“They’re both really good at what they do and made it happen themselves, but it never occurred to me for a moment—I hate to say – that she would ever win anything.” But when he saw Promising Young Woman, “I really was bowled over by the brilliance of it. And you’re more bemused when it’s the flesh of your loins, as it were.”

He takes no credit for his daughters’ successes. “I think because we were grafters, they became grafters, and they thought, ‘Well, work does make you happier and it does make you have some sort of self-respect.’”

Later, he adds, “I would think the thing the children got from us was a sense of security of home, that we were together, that we made each other laugh, that we loved being together and we loved them being with us.”

That had not been his own experience. “I’d had an almost frigid family experience, not that I was aware of it,” he says. “There was never any kind of praise… It wasn’t what one would call a warm family. So I did often in my life find myself looking for surrogate families.” What he concluded in his search was “that the only ones that really sort of worked were the ones that were mutually supportive and bigged up each other”.

Theo Fennell for The Times Magazine at Home

Theo Fennell at home.  Tom Jackson

Fennell was born in Moascar, Egypt, where his father, a major in the British Army, was stationed. The family moved to Germany, then Pakistan, before Theo was sent to boarding school in Sussex aged five. At this, I let out an involuntary mewl of pity. “I can remember being miserable, but there were lots of other people in the same boat,” he shrugs. “I’m sure that one can have a field day with it now, but either those things [by which I think he means psychologists] didn’t exist then or we knew so little about it that we didn’t care.”

His twin sisters, Claire and Ginny, eight years his senior, were barely present—“We were rather on the periphery of each other’s lives”—though all three now are close. In the holidays, with his parents “in India or Malaya or wherever”, Fennell stayed on at school, or was dispatched to the care of Great Aunt Nellie or Great Aunt Dubberty, “whose whole house smelt of boiled heart”. Occasionally, he’d fly to join his parents, under the care of a stewardess on BOAC.

At Eton, he was “incredibly lazy” and not academic, though he was a talented artist. The only person from Eton to go to art school in a decade, he claims, he wore a tweed suit, tie and brogues on his first day, “and no one talked to me all day”. He adjusted swiftly though, particularly to the co-ed environment. “And I learnt pretty quickly that the way girls thought about men was very little different from the way men thought about women, and if only more men who’d been brought up like I was had realised that, it probably would have saved everybody a lot of trouble.”

He proposed to Louise just a few weeks after meeting her at a party—a moment he has described as a “genuine thunderbolt” —when she was 20 and he 25. “Neither of us had any money, neither of us had much of a life plan… But we were grafters and, most of all, we made each other laugh,” he says. They sold a necklace his mother had given Louise as a wedding present “to pay for a selection of restaurant and bar bills” on their honeymoon in Venice. Does he feel guilty? Not a bit. “Louise did get to wear it once. And I’ve made her lots of nicer things since then.”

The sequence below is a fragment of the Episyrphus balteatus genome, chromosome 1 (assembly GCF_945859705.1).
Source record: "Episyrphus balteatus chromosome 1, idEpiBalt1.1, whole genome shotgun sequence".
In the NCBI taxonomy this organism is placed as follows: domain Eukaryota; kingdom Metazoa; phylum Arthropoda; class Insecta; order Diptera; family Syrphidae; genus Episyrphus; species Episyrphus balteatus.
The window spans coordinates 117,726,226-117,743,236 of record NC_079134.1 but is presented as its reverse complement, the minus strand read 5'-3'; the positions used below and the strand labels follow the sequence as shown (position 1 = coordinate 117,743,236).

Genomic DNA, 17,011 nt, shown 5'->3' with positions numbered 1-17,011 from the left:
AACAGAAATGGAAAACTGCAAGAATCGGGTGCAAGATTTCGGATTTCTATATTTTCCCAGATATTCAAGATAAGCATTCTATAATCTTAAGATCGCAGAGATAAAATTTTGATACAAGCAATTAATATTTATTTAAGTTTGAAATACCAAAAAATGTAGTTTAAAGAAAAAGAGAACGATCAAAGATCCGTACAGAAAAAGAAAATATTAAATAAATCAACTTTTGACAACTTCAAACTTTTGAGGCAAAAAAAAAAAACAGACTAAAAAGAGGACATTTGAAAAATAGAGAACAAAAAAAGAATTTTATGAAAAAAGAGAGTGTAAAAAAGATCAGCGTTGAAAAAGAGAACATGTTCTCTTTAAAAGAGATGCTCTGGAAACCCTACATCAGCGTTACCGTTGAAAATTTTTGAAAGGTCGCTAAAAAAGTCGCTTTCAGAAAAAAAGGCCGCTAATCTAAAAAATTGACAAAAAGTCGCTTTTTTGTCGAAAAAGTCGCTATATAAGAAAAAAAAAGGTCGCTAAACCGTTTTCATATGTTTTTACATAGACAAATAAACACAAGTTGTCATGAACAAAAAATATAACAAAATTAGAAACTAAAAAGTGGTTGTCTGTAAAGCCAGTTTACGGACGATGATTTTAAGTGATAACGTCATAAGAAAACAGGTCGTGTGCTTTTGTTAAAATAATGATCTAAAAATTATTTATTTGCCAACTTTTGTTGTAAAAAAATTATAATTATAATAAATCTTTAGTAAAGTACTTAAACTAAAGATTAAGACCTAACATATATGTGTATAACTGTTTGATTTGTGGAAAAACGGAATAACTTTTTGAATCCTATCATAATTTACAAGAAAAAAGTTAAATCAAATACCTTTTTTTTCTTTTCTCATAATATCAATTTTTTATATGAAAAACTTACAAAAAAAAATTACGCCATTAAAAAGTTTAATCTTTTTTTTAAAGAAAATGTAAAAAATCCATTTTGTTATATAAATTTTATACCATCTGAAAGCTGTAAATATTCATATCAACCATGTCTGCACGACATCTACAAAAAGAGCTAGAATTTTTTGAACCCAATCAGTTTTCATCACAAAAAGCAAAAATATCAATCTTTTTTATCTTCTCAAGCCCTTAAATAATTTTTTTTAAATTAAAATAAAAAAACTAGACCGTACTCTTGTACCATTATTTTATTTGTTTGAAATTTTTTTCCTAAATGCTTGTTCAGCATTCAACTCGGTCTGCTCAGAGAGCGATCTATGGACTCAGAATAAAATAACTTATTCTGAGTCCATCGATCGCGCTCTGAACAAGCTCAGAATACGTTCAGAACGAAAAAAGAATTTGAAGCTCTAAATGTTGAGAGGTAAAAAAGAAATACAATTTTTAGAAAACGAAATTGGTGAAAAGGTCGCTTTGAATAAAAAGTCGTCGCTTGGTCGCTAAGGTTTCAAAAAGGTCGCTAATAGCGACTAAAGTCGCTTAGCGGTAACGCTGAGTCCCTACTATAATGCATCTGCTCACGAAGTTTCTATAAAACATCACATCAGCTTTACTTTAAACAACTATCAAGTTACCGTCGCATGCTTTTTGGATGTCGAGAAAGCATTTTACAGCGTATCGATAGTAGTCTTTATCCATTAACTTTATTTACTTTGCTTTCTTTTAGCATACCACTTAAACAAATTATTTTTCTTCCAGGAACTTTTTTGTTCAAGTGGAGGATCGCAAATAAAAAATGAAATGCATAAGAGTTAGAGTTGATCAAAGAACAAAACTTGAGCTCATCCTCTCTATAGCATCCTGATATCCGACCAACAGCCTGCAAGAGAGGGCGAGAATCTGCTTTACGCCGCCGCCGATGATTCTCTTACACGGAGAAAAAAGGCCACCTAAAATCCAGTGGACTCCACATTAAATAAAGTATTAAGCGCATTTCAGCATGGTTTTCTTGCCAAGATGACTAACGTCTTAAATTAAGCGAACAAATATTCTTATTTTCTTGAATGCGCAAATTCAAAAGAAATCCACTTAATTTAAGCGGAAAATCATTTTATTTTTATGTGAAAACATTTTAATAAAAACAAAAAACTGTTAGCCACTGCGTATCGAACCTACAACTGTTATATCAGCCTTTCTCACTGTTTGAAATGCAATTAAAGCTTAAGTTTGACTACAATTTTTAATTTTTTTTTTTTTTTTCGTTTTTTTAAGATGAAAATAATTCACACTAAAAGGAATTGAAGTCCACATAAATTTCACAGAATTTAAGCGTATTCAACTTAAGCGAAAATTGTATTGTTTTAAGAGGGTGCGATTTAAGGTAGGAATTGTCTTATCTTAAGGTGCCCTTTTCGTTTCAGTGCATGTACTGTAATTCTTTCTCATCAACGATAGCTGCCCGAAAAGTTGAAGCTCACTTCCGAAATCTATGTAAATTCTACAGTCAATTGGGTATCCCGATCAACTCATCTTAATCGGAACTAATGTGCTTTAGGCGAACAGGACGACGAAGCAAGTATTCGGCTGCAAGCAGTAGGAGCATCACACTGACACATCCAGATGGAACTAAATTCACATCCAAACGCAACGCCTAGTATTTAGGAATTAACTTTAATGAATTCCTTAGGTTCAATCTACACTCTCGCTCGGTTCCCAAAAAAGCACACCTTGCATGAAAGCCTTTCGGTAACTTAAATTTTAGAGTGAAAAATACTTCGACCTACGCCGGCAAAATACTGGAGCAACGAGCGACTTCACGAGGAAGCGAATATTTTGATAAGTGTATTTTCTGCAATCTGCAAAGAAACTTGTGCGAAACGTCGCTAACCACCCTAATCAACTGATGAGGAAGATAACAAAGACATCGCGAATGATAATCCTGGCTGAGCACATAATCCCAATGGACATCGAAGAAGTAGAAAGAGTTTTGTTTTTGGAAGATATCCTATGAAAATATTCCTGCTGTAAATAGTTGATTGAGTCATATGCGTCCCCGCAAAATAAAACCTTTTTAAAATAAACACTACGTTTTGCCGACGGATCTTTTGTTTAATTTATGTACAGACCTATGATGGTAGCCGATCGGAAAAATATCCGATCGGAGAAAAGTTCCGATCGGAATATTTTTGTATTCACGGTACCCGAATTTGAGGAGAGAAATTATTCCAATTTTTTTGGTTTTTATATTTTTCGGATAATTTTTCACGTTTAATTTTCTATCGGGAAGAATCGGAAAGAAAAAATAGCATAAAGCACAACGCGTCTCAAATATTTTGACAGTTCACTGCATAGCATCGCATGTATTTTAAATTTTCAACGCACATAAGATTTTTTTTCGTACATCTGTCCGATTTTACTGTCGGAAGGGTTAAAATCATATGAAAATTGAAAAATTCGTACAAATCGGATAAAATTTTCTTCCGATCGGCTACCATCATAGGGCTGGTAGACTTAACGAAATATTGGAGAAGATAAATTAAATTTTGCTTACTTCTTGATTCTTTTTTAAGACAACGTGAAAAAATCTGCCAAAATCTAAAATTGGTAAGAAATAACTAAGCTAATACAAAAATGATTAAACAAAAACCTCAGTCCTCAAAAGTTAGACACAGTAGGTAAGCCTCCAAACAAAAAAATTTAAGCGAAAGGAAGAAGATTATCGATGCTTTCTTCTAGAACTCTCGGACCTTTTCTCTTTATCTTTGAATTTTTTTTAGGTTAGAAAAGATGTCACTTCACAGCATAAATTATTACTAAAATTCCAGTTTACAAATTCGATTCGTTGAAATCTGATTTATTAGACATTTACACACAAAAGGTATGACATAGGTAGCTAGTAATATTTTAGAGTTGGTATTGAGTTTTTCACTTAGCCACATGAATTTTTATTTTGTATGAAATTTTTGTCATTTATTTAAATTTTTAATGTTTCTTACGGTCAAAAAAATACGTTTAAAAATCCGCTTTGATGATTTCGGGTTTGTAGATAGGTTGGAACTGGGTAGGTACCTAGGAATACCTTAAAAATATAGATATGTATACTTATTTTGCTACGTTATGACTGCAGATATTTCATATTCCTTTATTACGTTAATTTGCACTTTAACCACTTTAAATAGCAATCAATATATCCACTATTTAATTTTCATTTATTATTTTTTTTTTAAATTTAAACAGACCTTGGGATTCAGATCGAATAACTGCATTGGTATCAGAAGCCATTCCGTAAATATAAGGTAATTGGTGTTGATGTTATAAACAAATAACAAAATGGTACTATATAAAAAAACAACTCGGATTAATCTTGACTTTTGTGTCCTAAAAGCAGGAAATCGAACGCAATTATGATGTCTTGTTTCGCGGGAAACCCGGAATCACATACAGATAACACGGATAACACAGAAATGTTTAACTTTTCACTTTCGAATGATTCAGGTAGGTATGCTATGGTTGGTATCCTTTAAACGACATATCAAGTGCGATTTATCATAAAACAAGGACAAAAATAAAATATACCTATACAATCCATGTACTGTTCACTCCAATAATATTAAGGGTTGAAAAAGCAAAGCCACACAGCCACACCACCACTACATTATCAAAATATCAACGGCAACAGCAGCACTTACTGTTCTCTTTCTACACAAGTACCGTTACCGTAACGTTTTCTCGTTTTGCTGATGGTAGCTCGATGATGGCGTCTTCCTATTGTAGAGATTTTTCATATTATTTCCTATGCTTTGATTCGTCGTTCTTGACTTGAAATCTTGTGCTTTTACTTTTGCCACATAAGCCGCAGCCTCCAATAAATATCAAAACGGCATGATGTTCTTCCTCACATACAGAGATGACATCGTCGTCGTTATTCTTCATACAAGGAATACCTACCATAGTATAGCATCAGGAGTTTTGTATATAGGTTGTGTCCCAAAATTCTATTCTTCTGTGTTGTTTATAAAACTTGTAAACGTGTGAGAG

Only twice does Fennell turn truly serious. The first is when discussing education—“Children aren’t channelled in the right direction,” he laments. “There aren’t people there to say, ‘Fred, forget the Latin. Forget the maths. Here’s a screwdriver. Get on with it.’”

The second is when I ask about sobriety. He gave up drinking in 1999, for three reasons. “One, I think Louise probably would have left me.” Two, “The children were at an age where they would begin to notice.” The third, he says, “was that it just became impossible to continue at that age, going out every night, and working hard”. He didn’t suffer hangovers until he hit 45. “I might feel a bit tired, but I was always on parade… But I started to go, ‘Oh God, I’m going to America and I’ll be hungover.’ I was plotting my life, taking into account the carousing on one hand and not being able to make the meetings on the other.

“I was still the right side of disaster enough to realize that I was very close to the wrong side of disaster. There’s no doubt that I let myself down a few times,” he says.

Sobriety was “practically difficult, because I was a known carouser and I assumed that that was part of who I was and what I did, as so many alcoholics do”, he says. “You know, ‘Will anybody ever talk to me again? Will I ever go to a party again? Will I ever make anybody laugh again?’ I didn’t know the practicalities and the logistics of not drinking.

“It’s much easier because so many people don’t drink now,” he goes on. “I don’t mean it’s easier to do—it’s easier to talk about.”

He had “a couple of unsuccessful stabs at it, resulting in utter chaos both times”, he says, proceeding to tell a story about getting drunk with a fellow boozer, only to find his friend’s family arriving and realizing he’d gatecrashed an intervention. He hasn’t touched a drop since. “And it did get progressively easier.” He learnt that many of his famous friends had been quietly sober for years. “And the ones that had the highest profile, like Elton, and managed to still be the same person and still be creative were the biggest inspiration, because you thought, ‘Life goes on.’

“It’s really transformed my life. Not necessarily the business side,” he adds. “I didn’t become a far better designer or a far brighter businessman… I just had a much nicer life and a family that I could stay with and be with, which is the single most important thing, really, for anyone.”

In fact, the Fennell tribe spent the first lockdown living together in the Berkshire/Hampshire border house for almost six months. “Everyone got on incredibly well. The only real arguments were what to watch on the telly.” Fennell thinks we have complicated our lives with choice. “We like having choice taken away,” he believes. “If we could spend our lives ideally, our default position would be in the back of a car with an ice lolly, going through a safari park.”

He’s got a good point—he’s got lots, in fact, beneath the exuberant bonhomie. Fennell’s not being frivolous or flippant when he says, “After safety and family and health, I do think fun is the absolute key currency. I don’t mean sliding down the banisters; I mean enjoyment.

“People say you’re not put on this earth to enjoy it, but of course you are,” he insists. “Because enjoyment does mean reading books and looking at great pictures—and finding three parakeets landing out there absolutely extraordinary and joyful.”

His own upbringing was ‘frigid’. ‘Often in my life I’ve found myself looking for surrogate families’